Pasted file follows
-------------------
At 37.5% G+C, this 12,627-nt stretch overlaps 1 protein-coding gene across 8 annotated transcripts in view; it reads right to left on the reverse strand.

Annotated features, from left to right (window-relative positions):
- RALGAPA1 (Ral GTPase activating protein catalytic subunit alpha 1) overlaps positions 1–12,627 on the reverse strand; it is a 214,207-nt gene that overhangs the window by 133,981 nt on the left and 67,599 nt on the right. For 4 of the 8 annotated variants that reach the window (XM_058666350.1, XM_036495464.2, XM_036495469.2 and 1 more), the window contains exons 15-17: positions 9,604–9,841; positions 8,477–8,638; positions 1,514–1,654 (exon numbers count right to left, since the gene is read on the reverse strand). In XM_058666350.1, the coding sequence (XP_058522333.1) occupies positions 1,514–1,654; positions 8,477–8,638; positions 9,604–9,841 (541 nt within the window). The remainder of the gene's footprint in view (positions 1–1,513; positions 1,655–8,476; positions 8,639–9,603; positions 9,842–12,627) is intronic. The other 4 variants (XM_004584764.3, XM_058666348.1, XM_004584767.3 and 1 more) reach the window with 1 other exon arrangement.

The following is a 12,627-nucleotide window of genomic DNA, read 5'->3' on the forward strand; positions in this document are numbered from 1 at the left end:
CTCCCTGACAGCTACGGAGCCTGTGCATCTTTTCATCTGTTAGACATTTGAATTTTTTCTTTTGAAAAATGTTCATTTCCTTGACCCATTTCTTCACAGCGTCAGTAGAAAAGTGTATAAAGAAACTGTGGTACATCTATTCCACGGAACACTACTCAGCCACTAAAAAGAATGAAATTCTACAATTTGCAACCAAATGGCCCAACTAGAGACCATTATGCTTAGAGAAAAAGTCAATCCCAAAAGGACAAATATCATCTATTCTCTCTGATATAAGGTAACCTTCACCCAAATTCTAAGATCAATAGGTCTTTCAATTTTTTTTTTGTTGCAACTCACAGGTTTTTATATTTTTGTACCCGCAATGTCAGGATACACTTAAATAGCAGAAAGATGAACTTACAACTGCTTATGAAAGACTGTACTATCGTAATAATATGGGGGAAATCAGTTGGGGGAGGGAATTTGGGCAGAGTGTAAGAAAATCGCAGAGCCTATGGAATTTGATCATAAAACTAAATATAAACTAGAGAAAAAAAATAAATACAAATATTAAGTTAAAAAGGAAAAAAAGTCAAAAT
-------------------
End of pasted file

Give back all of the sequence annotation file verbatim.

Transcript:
At 37.5% G+C, this 12,627-nt stretch overlaps 1 protein-coding gene across 8 annotated transcripts in view; it reads right to left on the reverse strand.

Annotated features, from left to right (window-relative positions):
- RALGAPA1 (Ral GTPase activating protein catalytic subunit alpha 1) overlaps positions 1–12,627 on the reverse strand; it is a 214,207-nt gene that overhangs the window by 133,981 nt on the left and 67,599 nt on the right. For 4 of the 8 annotated variants that reach the window (XM_058666350.1, XM_036495464.2, XM_036495469.2 and 1 more), the window contains exons 15-17: positions 9,604–9,841; positions 8,477–8,638; positions 1,514–1,654 (exon numbers count right to left, since the gene is read on the reverse strand). In XM_058666350.1, the coding sequence (XP_058522333.1) occupies positions 1,514–1,654; positions 8,477–8,638; positions 9,604–9,841 (541 nt within the window). The remainder of the gene's footprint in view (positions 1–1,513; positions 1,655–8,476; positions 8,639–9,603; positions 9,842–12,627) is intronic. The other 4 variants (XM_004584764.3, XM_058666348.1, XM_004584767.3 and 1 more) reach the window with 1 other exon arrangement.

The following is a 12,627-nucleotide window of genomic DNA, read 5'->3' on the forward strand; positions in this document are numbered from 1 at the left end:
CTCCCTGACAGCTACGGAGCCTGTGCATCTTTTCATCTGTTAGACATTTGAATTTTTTCTTTTGAAAAATGTTCATTTCCTTGACCCATTTCTTCACAGCGTCAGTAGAAAAGTGTATAAAGAAACTGTGGTACATCTATTCCACGGAACACTACTCAGCCACTAAAAAGAATGAAATTCTACAATTTGCAACCAAATGGCCCAACTAGAGACCATTATGCTTAGAGAAAAAGTCAATCCCAAAAGGACAAATATCATCTATTCTCTCTGATATAAGGTAACCTTCACCCAAATTCTAAGATCAATAGGTCTTTCAATTTTTTTTTTGTTGCAACTCACAGGTTTTTATATTTTTGTACCCGCAATGTCAGGATACACTTAAATAGCAGAAAGATGAACTTACAACTGCTTATGAAAGACTGTACTATCGTAATAATATGGGGGAAATCAGTTGGGGGAGGGAATTTGGGCAGAGTGTAAGAAAATCGCAGAGCCTATGGAATTTGATCATAAAACTAAATATAAACTAGAGAAAAAAAATAAATACAAATATTAAGTTAAAAAGGAAAAAAAGTCAAAAT